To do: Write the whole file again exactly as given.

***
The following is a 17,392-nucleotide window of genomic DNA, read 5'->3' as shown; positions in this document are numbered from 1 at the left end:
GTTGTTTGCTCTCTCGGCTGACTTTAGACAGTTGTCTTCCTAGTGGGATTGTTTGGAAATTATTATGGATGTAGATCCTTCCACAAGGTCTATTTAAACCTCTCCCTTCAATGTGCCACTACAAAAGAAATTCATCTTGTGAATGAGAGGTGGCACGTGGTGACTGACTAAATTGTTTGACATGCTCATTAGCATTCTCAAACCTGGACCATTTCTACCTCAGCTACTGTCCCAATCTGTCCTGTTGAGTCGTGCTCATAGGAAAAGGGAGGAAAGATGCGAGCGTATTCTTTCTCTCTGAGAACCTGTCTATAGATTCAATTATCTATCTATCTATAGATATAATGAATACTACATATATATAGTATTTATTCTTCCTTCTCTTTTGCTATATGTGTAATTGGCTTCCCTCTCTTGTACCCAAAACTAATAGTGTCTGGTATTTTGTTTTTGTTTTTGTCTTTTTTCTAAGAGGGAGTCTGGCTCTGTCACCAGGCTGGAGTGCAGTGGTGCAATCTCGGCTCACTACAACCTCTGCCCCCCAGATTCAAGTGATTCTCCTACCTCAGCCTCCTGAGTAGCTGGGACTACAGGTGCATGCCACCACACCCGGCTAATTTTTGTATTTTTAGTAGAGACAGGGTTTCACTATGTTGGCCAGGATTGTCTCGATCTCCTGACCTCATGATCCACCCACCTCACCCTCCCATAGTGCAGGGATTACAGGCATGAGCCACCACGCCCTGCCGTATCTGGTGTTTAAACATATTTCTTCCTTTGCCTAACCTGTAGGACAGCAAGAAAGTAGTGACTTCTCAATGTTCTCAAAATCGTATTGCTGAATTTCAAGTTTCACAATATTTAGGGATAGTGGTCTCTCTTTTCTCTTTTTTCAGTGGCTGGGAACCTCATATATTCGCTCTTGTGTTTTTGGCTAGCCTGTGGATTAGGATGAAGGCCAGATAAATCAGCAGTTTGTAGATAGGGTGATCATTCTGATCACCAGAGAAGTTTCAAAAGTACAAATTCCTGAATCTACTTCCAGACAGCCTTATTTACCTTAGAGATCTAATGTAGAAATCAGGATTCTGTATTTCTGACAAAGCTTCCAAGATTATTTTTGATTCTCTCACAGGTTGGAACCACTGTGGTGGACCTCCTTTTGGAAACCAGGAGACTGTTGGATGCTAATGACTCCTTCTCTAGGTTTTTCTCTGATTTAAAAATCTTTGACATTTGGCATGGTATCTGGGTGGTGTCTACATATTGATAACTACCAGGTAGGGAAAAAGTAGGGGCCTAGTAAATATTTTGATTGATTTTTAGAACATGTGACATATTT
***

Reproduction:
The following is a 17,392-nucleotide window of genomic DNA, read 5'->3' as shown; positions in this document are numbered from 1 at the left end:
GTTGTTTGCTCTCTCGGCTGACTTTAGACAGTTGTCTTCCTAGTGGGATTGTTTGGAAATTATTATGGATGTAGATCCTTCCACAAGGTCTATTTAAACCTCTCCCTTCAATGTGCCACTACAAAAGAAATTCATCTTGTGAATGAGAGGTGGCACGTGGTGACTGACTAAATTGTTTGACATGCTCATTAGCATTCTCAAACCTGGACCATTTCTACCTCAGCTACTGTCCCAATCTGTCCTGTTGAGTCGTGCTCATAGGAAAAGGGAGGAAAGATGCGAGCGTATTCTTTCTCTCTGAGAACCTGTCTATAGATTCAATTATCTATCTATCTATAGATATAATGAATACTACATATATATAGTATTTATTCTTCCTTCTCTTTTGCTATATGTGTAATTGGCTTCCCTCTCTTGTACCCAAAACTAATAGTGTCTGGTATTTTGTTTTTGTTTTTGTCTTTTTTCTAAGAGGGAGTCTGGCTCTGTCACCAGGCTGGAGTGCAGTGGTGCAATCTCGGCTCACTACAACCTCTGCCCCCCAGATTCAAGTGATTCTCCTACCTCAGCCTCCTGAGTAGCTGGGACTACAGGTGCATGCCACCACACCCGGCTAATTTTTGTATTTTTAGTAGAGACAGGGTTTCACTATGTTGGCCAGGATTGTCTCGATCTCCTGACCTCATGATCCACCCACCTCACCCTCCCATAGTGCAGGGATTACAGGCATGAGCCACCACGCCCTGCCGTATCTGGTGTTTAAACATATTTCTTCCTTTGCCTAACCTGTAGGACAGCAAGAAAGTAGTGACTTCTCAATGTTCTCAAAATCGTATTGCTGAATTTCAAGTTTCACAATATTTAGGGATAGTGGTCTCTCTTTTCTCTTTTTTCAGTGGCTGGGAACCTCATATATTCGCTCTTGTGTTTTTGGCTAGCCTGTGGATTAGGATGAAGGCCAGATAAATCAGCAGTTTGTAGATAGGGTGATCATTCTGATCACCAGAGAAGTTTCAAAAGTACAAATTCCTGAATCTACTTCCAGACAGCCTTATTTACCTTAGAGATCTAATGTAGAAATCAGGATTCTGTATTTCTGACAAAGCTTCCAAGATTATTTTTGATTCTCTCACAGGTTGGAACCACTGTGGTGGACCTCCTTTTGGAAACCAGGAGACTGTTGGATGCTAATGACTCCTTCTCTAGGTTTTTCTCTGATTTAAAAATCTTTGACATTTGGCATGGTATCTGGGTGGTGTCTACATATTGATAACTACCAGGTAGGGAAAAAGTAGGGGCCTAGTAAATATTTTGATTGATTTTTAGAACATGTGACATATTT